Bill Motz: One of those things a good idea often does is, everyone resonated with it right away and a thousand ideas started popping up, it was very rich soil. We got to a point where we fell so in love with the idea that we just pleaded with them to do it. So, when it got approved, we were very excited. And even the shorts might seem random, it all adds up to something.
So, happy with the state of the Freemaker siblings by the end of “Return of the Return of the Jedi”, here was an opportunity to explore that family’s history and expand on their future. Since all stories are told from a certain point of view, this one needed a character that had the lifespan comparable to say Yoda or a Hutt. And in a case of pure serendipity, the show had that already built in to its DNA.
This story would be told through the lens of B1 battle droid and Freemaker attaché, R0-GR aka Roger. And speaking of longevity and Hutts, our good friend Graballa the Hutt would join in the fun appearing in a few episodes…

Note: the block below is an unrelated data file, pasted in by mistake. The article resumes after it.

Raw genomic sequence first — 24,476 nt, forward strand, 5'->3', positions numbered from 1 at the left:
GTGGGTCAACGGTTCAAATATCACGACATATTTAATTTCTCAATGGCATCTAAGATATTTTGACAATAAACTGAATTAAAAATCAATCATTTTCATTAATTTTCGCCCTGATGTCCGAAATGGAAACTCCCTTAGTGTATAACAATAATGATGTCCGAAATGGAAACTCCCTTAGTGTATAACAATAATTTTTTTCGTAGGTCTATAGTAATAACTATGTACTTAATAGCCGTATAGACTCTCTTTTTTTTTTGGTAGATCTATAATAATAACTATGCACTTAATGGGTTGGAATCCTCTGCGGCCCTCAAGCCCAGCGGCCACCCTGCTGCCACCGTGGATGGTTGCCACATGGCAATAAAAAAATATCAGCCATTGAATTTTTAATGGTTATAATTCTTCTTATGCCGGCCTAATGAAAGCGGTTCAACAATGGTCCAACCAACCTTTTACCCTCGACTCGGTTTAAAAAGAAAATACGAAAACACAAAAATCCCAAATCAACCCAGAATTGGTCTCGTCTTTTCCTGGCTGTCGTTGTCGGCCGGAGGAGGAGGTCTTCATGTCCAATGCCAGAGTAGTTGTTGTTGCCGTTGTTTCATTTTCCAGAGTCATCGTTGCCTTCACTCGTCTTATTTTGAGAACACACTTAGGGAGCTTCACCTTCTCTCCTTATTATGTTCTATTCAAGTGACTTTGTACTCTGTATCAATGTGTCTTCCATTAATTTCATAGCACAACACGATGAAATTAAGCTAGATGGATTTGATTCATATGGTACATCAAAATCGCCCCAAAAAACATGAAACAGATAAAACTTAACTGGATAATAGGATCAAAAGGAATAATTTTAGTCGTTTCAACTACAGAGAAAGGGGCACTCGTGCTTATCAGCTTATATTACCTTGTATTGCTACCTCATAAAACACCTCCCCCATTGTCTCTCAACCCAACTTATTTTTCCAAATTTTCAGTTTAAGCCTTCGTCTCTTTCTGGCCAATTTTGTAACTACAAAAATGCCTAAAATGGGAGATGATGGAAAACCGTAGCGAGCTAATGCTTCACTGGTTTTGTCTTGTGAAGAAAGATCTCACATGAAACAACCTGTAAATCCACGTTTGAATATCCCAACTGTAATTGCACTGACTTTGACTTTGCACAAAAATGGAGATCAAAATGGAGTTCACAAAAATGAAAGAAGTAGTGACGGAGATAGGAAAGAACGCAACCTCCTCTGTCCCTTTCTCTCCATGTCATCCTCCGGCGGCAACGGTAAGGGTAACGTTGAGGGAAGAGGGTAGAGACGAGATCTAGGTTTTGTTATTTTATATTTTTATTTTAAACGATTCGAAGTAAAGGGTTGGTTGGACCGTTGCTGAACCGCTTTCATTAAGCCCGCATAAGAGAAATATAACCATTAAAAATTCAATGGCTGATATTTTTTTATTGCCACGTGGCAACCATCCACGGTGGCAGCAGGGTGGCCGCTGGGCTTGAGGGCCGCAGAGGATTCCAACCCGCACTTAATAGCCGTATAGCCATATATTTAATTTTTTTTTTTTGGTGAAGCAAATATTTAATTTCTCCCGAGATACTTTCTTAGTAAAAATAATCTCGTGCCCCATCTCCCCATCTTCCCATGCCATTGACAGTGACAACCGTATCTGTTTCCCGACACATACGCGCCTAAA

Bob Roth: Roger's been around since the very beginning of the saga, so letting him be the thread that connect the Lego Star Wars saga was a natural. Seeing Graballa's Beachside Resort dream become reality was a must, so he and his entire cohort were also an easy fit.
At the same time, we wanted All-Stars to stand on its own, so we didn't want to hobble newcomers with too much that relied on knowledge of the Freemakers or any other previous work for that matter. So we couldn't bring in everybody (though we still wish we'd found a way to stick in Durpin and Plumestriker as cameos)
Bill Motz: One of the fun things about Graballa was that Hutts live a long time so this is a guy that could have lived through the entire Star Wars saga, like Roger. And that’s why it made sense to tell Roger’s full life story, because he’s been there since the prequels and it made sense that he lived all the way through to The Last Jedi and beyond.
The format this time around would be a shortened single season and a bit of hybrid release. It would start off with five shorts followed by four standard 22-minute episodes, but even those would be made up of two 11-minute halves…
Bob Roth: We approached it the way we would approach the Freemakers Adventures, by putting together a writer’s room. Because it wound up being 5 episodes instead of 13, it was Jon Behnke, David Shayne, Carrie Beck, Josh, Jermaine Turner and us. We started with the shorts and simultaneously, Bill and I, sorted out what the four 22-minute specials were going to be.